- Integrated handle – these designs look very contemporary with a finger groove to open the doors and drawers.
- Push to open – push, and the door or drawer springs open. A more expensive solution but very sleek. A sprung plunger pushes the door open but check that it doesn’t stick out too far (as do some of the cheaper solutions). For a bespoke kitchen, ask your supplier to fit short sprung plungers with a magnet to hold the door when closed. With these, you do need to push the door or drawer fully home to close.
Flat Packed or Rigid Carcass kitchen units?
Check whether your kitchen units are flat-packed for assembly, or supplied as a rigid carcass. Kitchen fitters will charge 25-30% more if they have to assemble the kitchen as well as install it.
Kitchen Unit Materials and Finishes
The quality of kitchen units, carcasses, doors and drawers varies considerably, as does the price you pay.
- Foil wrapped doors at the cheaper end of the market have a plastic / vinyl foil wrapped over a chipboard or MDF base. MDF tends to be more robust than chipboard, but both may delaminate at the corners through wear and tear depending on usage and quality of the brand selected.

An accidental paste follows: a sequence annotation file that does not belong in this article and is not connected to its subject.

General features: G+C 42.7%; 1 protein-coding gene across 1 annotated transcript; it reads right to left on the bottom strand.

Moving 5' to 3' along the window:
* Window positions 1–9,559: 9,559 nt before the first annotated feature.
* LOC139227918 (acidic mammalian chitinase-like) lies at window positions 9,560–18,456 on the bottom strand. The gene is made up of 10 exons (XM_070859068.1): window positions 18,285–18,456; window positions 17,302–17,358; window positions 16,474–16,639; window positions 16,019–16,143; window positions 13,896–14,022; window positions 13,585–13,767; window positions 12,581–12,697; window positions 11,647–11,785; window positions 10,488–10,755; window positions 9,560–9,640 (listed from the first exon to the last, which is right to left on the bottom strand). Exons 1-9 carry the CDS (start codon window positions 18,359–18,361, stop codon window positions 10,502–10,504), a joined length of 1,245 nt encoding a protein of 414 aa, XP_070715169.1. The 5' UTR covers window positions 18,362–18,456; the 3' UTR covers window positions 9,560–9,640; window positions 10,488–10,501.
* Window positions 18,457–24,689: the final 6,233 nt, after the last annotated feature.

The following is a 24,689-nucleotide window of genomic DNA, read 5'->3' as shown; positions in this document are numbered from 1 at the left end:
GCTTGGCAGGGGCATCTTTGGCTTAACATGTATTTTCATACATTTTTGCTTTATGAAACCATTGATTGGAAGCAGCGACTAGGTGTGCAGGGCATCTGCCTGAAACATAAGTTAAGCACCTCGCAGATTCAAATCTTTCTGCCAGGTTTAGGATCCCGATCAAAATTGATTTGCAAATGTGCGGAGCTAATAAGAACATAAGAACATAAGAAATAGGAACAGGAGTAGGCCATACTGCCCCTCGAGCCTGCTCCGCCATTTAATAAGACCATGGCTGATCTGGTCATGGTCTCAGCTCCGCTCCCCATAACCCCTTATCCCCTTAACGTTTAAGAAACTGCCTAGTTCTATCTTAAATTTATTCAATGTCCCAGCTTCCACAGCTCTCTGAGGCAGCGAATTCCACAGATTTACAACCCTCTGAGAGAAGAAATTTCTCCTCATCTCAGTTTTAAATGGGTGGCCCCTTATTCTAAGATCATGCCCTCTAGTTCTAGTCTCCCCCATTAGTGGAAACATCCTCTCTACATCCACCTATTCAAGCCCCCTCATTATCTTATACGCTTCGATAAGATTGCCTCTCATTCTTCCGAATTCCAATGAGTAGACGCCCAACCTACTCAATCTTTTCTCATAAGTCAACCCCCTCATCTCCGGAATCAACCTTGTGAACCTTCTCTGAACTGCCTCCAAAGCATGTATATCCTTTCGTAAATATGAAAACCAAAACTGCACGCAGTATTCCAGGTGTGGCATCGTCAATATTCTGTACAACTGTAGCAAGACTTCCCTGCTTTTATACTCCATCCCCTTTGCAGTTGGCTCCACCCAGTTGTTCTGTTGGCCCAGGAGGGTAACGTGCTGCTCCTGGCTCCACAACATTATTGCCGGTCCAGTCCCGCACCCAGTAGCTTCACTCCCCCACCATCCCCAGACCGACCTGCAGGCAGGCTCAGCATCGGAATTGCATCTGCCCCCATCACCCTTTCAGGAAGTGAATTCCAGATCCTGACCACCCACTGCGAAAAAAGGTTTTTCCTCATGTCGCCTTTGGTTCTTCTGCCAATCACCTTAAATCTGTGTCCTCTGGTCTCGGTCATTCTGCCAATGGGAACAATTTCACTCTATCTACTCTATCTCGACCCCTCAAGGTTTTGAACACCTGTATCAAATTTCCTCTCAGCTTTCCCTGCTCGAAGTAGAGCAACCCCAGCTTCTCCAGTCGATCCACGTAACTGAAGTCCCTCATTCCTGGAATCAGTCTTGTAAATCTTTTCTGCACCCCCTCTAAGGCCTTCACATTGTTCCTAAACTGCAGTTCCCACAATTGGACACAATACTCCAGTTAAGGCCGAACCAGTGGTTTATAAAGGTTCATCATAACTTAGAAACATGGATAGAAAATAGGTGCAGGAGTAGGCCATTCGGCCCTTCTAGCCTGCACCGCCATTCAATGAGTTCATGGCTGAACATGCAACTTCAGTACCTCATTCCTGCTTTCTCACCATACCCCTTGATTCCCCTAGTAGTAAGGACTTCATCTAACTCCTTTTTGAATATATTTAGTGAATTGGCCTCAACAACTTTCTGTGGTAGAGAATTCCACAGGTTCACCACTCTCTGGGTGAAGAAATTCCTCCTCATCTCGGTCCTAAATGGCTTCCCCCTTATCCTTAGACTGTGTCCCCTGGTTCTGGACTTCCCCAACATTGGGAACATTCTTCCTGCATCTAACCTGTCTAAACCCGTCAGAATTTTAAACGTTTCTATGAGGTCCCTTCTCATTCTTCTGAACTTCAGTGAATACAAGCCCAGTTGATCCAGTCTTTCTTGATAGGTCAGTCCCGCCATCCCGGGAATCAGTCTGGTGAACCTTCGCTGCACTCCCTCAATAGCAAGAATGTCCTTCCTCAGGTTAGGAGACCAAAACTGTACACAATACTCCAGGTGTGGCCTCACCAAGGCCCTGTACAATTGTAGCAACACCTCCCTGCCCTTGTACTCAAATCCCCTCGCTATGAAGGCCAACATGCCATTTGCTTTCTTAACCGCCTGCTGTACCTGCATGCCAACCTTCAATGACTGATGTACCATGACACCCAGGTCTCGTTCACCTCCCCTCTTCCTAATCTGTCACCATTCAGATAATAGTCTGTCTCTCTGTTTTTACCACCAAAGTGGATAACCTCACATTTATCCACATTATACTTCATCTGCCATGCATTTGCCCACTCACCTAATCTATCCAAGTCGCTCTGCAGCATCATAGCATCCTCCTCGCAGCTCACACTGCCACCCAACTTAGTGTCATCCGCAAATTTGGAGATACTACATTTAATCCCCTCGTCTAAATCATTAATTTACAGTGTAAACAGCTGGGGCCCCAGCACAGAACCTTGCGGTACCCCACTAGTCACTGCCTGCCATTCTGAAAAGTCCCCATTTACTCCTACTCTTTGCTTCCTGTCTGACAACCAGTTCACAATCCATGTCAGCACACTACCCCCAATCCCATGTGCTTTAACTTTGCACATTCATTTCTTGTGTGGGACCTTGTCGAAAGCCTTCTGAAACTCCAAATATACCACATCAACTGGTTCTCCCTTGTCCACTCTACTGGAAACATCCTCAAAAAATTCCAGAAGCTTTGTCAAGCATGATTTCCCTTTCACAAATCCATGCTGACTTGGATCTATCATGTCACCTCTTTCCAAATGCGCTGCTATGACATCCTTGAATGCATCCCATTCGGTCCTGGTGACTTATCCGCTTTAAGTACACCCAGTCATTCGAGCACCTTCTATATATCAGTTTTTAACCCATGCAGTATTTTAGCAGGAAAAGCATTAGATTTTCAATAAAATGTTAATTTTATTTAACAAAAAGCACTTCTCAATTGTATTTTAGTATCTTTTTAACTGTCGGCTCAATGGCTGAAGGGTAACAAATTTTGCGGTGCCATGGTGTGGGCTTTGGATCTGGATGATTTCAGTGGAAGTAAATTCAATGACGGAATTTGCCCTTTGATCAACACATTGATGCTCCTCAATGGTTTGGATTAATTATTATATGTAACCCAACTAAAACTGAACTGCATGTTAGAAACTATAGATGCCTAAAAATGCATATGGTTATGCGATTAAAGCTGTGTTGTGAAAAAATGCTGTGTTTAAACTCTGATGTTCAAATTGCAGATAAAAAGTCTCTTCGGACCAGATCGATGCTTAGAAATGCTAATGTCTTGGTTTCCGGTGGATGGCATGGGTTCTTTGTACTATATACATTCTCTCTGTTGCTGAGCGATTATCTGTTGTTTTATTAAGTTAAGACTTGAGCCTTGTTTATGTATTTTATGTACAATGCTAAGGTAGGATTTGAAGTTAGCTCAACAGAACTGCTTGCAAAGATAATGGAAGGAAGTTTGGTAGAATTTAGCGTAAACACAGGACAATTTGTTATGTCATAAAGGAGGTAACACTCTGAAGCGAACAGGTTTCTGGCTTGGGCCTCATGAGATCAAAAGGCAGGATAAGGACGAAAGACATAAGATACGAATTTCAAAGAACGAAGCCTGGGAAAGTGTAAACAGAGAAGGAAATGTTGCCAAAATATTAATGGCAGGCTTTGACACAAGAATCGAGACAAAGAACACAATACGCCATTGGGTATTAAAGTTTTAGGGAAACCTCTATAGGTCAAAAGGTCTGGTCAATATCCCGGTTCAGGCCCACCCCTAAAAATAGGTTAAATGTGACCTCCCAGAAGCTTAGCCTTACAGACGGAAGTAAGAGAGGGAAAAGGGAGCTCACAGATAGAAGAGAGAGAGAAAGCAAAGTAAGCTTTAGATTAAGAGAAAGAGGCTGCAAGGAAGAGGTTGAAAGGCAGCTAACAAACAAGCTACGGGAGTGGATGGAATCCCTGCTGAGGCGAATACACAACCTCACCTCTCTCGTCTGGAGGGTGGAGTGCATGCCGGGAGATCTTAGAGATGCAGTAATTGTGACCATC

- Acrylic doors may be solid or faced onto MDF, usually to give a hi gloss finish.
- Lacquered doors are lacquered on all sides so there is no join. Again these present a hi-gloss finish, usually in high quality ranges.
- Timber doors offer a number of options, but note that their colour tends to change with time, particularly in kitchens with bright sunlight:
- Solid timber – tend to be more expensive. Oak is common, but more exotic timers are also available at a premium.
- Veneered doors – offer the look of real timber at a reduced price. Veneers also allow you to choose more interesting finishes more cheaply.
- Painted doors – there is a limited range for off the shelf doors, but bespoke doors offer any colour you like.
Kitchen Cabinet Heights
Kitchen base units have adjustable feet to give a finished worktop height around 900mm. Wall units come in different sizes to give more storage, provided you can reach. Check what size best suits you. Remember that the height of any tall units sets the level for the tops of the wall units and vice versa. This also dictates the space between worktop and wall unit.